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Article
December 23, 1974

Successful Medical Adrenalectomy With Amino-glutethimide: Role of Altered Drug Metabolism

Author Affiliations

From the Department of Internal Medicine (Drs. Santen and Lipton), Division of Endocrinology and Division of Oncology, Milton S. Hershey Medical Center, Pennsylvania State University, Hershey, Pa, and the Division of Endocrinology (Dr. Kendall), Department of Medicine, University of Oregon Medical School, and the Veterans Administration Hospital, Portland.

JAMA. 1974;230(12):1661-1665. doi:10.1001/jama.1974.03240120029015
Abstract

We used amino-glutethimide and dexamethasone in patients with carcinoma of the breast to abolish adrenal steroidogenesis. Initial studies with this approach, however, did not result in complete adrenal suppression and suggested the possibility of accelerated dexamethasone metabolism. The observation of a twofold reduction in H dexamethasone half-life during amino-glutethimide therapy confirmed this hypothesis. Larger doses of dexamethasone (1.5 to 3.0 mg/day) were administered to 22 patients receiving 1 to 2 gm of amino-glutethimide daily to compensate for rapid dexamethasone metabolism. Complete adrenal suppression for as long as 19 months was then observed, with objective tumor regression in eight subjects and relief of bone pain in three others without producing cushingoid side effects.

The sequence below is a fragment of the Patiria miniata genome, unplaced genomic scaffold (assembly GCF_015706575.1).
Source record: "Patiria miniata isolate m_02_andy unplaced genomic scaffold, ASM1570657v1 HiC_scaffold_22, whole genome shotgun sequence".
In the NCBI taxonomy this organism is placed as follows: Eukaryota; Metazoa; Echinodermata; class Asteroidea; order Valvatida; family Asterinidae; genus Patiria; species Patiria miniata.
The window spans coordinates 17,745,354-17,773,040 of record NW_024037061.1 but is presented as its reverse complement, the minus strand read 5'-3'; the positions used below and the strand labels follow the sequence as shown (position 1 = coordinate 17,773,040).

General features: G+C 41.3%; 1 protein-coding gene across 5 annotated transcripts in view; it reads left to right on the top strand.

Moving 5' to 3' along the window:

(JAMA 230:1661-1665, 1974)

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